Combine simple sentences into a complex one showing a cause-effect relationship.
To begin with, the teacher has a role as the caller. S/he calls out the category CAUSE or EFFECT, rolls the conjunction die, and reads a simple sentence from the caller’s deck of cards. Players look on their boards for a simple sentence that can sensibly be combined with the conjunction and simple sentence given. There are multiple squares that work. I have students phrase the complex sentence both with the conjunction in the middle and with the conjunction at the beginning. (Don’t worry about comma usage at this point.) This is an opportune time to point out that so has a specific relational meaning and is misused in informal speech.
Another way to play the game is to simply roll the conjunction die. Players have to find two simple sentences on their boards that can be combined with that conjunction. They have to orally state the sentence two ways–with the conjunction in the middle and at the beginning (except when using so.) The first one with four in a row is the winner. Because the students have the simple sentences in different places on their boards and because there are a variety of plausible solutions, not everyone will get a Bingo at the same time.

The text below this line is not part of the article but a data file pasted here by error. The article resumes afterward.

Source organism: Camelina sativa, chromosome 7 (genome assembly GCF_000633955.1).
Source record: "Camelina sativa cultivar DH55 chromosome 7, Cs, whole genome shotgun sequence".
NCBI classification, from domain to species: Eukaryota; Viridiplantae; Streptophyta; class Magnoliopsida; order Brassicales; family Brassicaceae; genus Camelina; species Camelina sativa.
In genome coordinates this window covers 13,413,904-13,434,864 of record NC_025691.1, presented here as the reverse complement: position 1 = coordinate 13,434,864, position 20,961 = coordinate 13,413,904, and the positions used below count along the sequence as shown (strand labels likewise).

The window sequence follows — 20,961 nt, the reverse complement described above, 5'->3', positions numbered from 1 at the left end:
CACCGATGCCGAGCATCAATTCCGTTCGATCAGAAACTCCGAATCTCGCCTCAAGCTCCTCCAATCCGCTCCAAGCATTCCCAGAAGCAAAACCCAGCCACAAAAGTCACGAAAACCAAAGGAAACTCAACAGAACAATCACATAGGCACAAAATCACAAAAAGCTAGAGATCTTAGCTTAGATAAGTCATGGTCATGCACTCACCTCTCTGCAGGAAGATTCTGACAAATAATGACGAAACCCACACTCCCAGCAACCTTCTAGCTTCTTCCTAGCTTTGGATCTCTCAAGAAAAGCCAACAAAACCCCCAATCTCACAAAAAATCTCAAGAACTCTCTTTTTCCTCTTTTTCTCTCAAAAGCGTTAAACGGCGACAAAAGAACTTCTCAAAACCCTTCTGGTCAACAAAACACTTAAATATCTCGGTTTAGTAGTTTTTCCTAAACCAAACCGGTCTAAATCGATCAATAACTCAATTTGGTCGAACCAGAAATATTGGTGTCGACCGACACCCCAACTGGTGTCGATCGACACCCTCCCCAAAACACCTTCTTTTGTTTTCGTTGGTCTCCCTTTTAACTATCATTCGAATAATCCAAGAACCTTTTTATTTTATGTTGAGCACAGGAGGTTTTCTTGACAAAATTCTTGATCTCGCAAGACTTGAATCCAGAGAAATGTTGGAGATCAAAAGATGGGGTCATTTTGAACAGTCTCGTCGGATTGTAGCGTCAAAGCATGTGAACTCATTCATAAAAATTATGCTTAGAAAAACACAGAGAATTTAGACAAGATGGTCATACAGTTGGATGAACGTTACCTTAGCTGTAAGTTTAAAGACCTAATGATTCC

For the die: when, because (on 2 faces), since (on 2 faces), so
Bingo Boards Teacher’s Deck
He got a bad sunburn. The fire department came.
He couldn’t see. The alarm clock didn’t buzz.
He broke his leg. He dropped the glasses.
His hands were sweaty. They were stuck in a traffic jam.
She was hungry. She ate four doughnuts.
She had a stomachache. There wasn’t a cloud in the sky.
He couldn’t play basketball. The test was going to be hard.
She was late to work. There was a lot of homework.
The glasses broke. She was watching a scary movie.
A fire broke out.
She stayed up too late.
She ate three slices of pizza.
There was an accident on the highway.
There was smoke billowing out of the window.
It was very sunny.